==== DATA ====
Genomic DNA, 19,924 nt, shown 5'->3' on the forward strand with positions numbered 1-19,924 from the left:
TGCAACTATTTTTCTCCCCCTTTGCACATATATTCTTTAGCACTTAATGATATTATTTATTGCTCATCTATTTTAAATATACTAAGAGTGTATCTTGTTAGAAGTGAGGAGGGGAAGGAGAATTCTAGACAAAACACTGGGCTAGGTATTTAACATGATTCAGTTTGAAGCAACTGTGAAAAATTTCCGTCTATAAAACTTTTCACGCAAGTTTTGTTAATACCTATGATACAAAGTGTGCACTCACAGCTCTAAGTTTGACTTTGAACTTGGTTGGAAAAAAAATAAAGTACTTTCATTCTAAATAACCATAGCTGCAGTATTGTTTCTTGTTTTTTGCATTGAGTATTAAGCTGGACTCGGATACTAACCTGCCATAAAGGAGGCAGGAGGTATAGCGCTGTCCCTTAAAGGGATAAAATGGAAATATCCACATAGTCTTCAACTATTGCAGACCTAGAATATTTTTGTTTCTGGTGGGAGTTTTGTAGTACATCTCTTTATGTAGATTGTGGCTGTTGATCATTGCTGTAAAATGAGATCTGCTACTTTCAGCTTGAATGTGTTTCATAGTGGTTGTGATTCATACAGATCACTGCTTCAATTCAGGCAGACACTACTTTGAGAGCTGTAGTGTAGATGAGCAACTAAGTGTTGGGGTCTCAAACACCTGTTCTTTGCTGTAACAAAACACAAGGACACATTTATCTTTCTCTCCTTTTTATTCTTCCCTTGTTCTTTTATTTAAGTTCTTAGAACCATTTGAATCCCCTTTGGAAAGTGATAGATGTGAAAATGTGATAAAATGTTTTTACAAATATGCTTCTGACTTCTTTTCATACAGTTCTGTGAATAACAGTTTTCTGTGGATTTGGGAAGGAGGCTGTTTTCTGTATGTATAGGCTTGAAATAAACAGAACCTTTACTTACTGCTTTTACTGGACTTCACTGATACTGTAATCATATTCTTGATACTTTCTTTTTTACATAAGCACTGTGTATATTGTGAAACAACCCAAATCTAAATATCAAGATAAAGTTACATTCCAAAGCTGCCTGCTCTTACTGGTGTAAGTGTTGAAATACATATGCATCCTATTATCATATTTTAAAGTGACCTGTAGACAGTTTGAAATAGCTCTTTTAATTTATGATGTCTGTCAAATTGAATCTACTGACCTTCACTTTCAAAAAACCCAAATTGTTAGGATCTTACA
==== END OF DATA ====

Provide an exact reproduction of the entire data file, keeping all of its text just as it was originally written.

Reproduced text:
Genomic DNA, 19,924 nt, shown 5'->3' on the forward strand with positions numbered 1-19,924 from the left:
TGCAACTATTTTTCTCCCCCTTTGCACATATATTCTTTAGCACTTAATGATATTATTTATTGCTCATCTATTTTAAATATACTAAGAGTGTATCTTGTTAGAAGTGAGGAGGGGAAGGAGAATTCTAGACAAAACACTGGGCTAGGTATTTAACATGATTCAGTTTGAAGCAACTGTGAAAAATTTCCGTCTATAAAACTTTTCACGCAAGTTTTGTTAATACCTATGATACAAAGTGTGCACTCACAGCTCTAAGTTTGACTTTGAACTTGGTTGGAAAAAAAATAAAGTACTTTCATTCTAAATAACCATAGCTGCAGTATTGTTTCTTGTTTTTTGCATTGAGTATTAAGCTGGACTCGGATACTAACCTGCCATAAAGGAGGCAGGAGGTATAGCGCTGTCCCTTAAAGGGATAAAATGGAAATATCCACATAGTCTTCAACTATTGCAGACCTAGAATATTTTTGTTTCTGGTGGGAGTTTTGTAGTACATCTCTTTATGTAGATTGTGGCTGTTGATCATTGCTGTAAAATGAGATCTGCTACTTTCAGCTTGAATGTGTTTCATAGTGGTTGTGATTCATACAGATCACTGCTTCAATTCAGGCAGACACTACTTTGAGAGCTGTAGTGTAGATGAGCAACTAAGTGTTGGGGTCTCAAACACCTGTTCTTTGCTGTAACAAAACACAAGGACACATTTATCTTTCTCTCCTTTTTATTCTTCCCTTGTTCTTTTATTTAAGTTCTTAGAACCATTTGAATCCCCTTTGGAAAGTGATAGATGTGAAAATGTGATAAAATGTTTTTACAAATATGCTTCTGACTTCTTTTCATACAGTTCTGTGAATAACAGTTTTCTGTGGATTTGGGAAGGAGGCTGTTTTCTGTATGTATAGGCTTGAAATAAACAGAACCTTTACTTACTGCTTTTACTGGACTTCACTGATACTGTAATCATATTCTTGATACTTTCTTTTTTACATAAGCACTGTGTATATTGTGAAACAACCCAAATCTAAATATCAAGATAAAGTTACATTCCAAAGCTGCCTGCTCTTACTGGTGTAAGTGTTGAAATACATATGCATCCTATTATCATATTTTAAAGTGACCTGTAGACAGTTTGAAATAGCTCTTTTAATTTATGATGTCTGTCAAATTGAATCTACTGACCTTCACTTTCAAAAAACCCAAATTGTTAGGATCTTACA